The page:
Tuesday, August 13, 2013

White Flint Mall Litigation - Lord & Taylor Sues to Halt Bethesda/Rockville Redevelopment Project; Mall Files Counterclaim for $1 Billion.

Litigation regarding the redevelopment of the White Flint Mall site is underway in the United States District Court for the District of Maryland.  The outcome of the case could significantly affect the planned redevelopment of the North Bethesda/Kensington/Rockville, Maryland area in which the Mall has operated for more than 30 years.

Lord & Taylor has sued the owner of that mall (White Flint Mall, LLLP – which in turn is owned by the Lerner Enterprises and related persons and entities) alleging that the redevelopment of the site is in violation of a Reciprocal Easement Agreement (“REA”). The Mall has filed a counterclaim against Lord & Taylor alleging that the department store is wrongfully interfering with the redevelopment of the site.

Lord & Taylor’s argument is that the REA precludes White Flint from changing the building and site without Lord & Taylor’s permission. Lord & Taylor is seeking specific enforcement of the REA, and a halt to the redevelopment.

White Flint is seeking One Billion Dollars ($1,000,000,000.00) from Lord & Taylor in damages on grounds that Lord & Taylor has gone along with the redevelopment and not objected to it until the redevelopment was already underway.

In the meantime, the mall is nearly empty. Only a handful of stores remain and anchor tenant Bloomingdales’ building was demolished earlier this year. 

The Greenberg Traurig firm represents Lord & Taylor.  Katten Muchin Rosenman represents White Flint Mall. The judge assigned to the case is Roger W. Titus, and the case number is 8:13-cv-01912-RWT. Copies of the pleadings are available on PACER for a fee. If you don’t have PACER access, let me know and I may be able to email you copies of the documents.

Thursday, August 1, 2013

Employers Take Notice: New Maryland Wage Lien Law Changes the Landscape

In Maryland, effective October 1, 2013, there is an interesting new law which: (1) may become an effective tool for employees to collect wages from recalcitrant employers, (2) may become a real problem for employers, and (3) may overburden the court system.

Under the new Wage Lien Law, an employee can serve a notice of lien on an employer that has failed to pay wages; and if the employer fails to contest the lien by filing an action in the Circuit Court to dispute the lien, then the lien will become final. To pursue collection on the lien, the employee must then file a lien statement with the land records office for liens on real estate and with the Maryland State Department of Assessments and Taxation for liens on personal property. The lien will be enforceable like a UCC lien against personal property, or a Judgment Lien against real property against the assets which have been liened. The employee can also be awarded his legal fees associated with the lien case at the Circuit Court hearing.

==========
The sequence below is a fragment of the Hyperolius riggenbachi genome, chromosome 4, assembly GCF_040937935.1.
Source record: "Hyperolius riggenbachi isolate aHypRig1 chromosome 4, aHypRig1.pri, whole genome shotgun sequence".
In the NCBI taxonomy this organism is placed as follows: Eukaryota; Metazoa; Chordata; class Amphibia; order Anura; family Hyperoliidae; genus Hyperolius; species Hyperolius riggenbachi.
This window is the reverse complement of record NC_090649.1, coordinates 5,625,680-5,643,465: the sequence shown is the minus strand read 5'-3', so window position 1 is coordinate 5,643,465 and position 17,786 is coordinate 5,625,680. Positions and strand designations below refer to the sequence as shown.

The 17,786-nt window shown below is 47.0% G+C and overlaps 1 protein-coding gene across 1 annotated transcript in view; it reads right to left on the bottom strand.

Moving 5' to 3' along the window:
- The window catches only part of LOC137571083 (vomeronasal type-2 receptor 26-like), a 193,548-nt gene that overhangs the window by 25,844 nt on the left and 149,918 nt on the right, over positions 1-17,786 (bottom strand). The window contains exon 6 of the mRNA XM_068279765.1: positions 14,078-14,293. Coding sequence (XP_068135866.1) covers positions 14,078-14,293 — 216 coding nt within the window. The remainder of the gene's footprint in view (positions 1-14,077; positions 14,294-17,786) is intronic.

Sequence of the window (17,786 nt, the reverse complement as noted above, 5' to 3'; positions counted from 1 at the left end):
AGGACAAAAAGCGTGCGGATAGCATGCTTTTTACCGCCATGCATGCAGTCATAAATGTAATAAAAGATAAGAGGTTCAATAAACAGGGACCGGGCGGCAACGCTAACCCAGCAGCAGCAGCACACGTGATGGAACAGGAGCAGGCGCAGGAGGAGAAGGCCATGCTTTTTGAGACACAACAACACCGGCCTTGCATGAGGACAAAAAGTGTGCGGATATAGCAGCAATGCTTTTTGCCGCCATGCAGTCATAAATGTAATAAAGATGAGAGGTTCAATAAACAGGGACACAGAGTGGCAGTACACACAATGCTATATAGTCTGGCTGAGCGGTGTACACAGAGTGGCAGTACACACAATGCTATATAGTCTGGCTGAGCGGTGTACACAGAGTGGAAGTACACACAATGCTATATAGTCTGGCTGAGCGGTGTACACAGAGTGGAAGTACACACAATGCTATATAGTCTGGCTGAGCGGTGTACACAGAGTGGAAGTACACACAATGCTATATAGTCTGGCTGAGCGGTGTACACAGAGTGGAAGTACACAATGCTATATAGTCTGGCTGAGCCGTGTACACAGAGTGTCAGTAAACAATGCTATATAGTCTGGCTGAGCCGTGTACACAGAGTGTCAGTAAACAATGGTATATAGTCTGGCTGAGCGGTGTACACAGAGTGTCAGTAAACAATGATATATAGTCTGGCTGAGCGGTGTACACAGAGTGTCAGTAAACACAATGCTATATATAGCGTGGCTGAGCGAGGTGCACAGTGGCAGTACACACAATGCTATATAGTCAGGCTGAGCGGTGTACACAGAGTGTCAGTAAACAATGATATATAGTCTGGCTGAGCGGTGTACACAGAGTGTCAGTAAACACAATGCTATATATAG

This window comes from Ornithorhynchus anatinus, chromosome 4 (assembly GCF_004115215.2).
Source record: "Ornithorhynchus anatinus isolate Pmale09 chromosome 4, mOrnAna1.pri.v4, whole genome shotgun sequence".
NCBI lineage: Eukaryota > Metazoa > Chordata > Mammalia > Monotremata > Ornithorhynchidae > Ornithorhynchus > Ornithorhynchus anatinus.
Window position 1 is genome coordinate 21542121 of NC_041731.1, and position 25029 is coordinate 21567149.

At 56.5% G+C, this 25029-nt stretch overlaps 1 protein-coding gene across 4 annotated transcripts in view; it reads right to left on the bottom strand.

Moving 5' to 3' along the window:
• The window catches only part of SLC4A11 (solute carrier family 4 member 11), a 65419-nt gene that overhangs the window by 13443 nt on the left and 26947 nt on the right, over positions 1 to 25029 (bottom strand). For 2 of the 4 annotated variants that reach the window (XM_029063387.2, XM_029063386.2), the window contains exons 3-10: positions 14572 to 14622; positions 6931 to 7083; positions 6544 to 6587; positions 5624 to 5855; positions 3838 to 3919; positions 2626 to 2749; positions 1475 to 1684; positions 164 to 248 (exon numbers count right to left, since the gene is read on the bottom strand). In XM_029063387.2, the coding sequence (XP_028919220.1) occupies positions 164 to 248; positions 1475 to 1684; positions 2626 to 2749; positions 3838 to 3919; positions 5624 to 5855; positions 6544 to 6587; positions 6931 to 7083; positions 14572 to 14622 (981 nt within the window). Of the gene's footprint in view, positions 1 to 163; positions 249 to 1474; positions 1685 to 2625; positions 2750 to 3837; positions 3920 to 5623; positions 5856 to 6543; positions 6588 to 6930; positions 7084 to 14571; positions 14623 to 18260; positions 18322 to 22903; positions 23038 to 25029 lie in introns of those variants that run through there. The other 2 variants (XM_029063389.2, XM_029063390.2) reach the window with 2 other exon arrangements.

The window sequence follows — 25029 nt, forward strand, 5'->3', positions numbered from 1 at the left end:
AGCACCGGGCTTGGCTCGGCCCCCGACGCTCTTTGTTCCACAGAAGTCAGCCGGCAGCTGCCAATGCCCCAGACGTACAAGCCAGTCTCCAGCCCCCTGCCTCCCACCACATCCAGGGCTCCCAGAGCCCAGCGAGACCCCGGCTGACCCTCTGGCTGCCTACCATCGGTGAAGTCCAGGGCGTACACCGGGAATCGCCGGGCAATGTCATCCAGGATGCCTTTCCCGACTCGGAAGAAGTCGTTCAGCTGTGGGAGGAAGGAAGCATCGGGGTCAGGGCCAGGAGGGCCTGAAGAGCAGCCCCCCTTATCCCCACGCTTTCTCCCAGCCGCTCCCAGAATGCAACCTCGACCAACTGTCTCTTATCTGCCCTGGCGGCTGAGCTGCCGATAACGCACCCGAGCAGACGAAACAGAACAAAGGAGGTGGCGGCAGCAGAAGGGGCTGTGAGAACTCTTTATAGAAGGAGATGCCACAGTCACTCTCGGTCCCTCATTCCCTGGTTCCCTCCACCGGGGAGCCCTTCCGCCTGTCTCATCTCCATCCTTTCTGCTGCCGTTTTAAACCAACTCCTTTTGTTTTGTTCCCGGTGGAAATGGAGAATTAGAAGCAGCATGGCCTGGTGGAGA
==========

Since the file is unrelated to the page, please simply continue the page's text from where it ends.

A link to the Wage Lien Law is here

Two definitions under the law are of particular importance:
  • The definition of employer under the new law is expansive, and includes not only the   corporate entity for which the employee is working; but also the persons in control of the entity and its payroll.  Therefore, the employee will be able to lien not only the assets of the business, but also of these control persons.
  • The definition of wages does not include commission payments. Therefore, these claims will typically not be very large unless the employee has tolerated not being paid for multiple pay periods.

 The Circuit Court will be required to adjudicate these employer lien challenges within 45 days of filing. That is a very short time from filing to hearing for many of the already very busy Circuit Courts. It will be interesting to see whether that timing requirement is honored by the Courts, or whether they will simply schedule hearings in the normal course and disregard the 45 day rule.

One problem that I see is that if an employee sends a notice that he is owed less a $1,500.00 or so in wages, when he is not in fact owed that sum, or if it at least is a disputed claim, will the employer spend the funds necessary to hire counsel to defend such a claim? Or, will the employer settle with the employee or pay the employee the amount claimed simply in order to avoid the legal fees and costs of contesting the lien.

Under the law, if the employee’s wage claim is frivolous, then the Court can award the employer its legal fees, but it is often difficult to show that a claim is frivolous, and collecting your legal fees from a disaffected (maybe unemployed?) former employee can be a real challenge.

If you are an employer who has been served with a wage lien notice, it will be important to act quickly and contact counsel to advise you as to how to proceed.

For another perspective on this, and some links of interest, take a look at the blog post of a very experienced lawyer who pursues many wage collection claims for employees: Rubin Employment Law Blog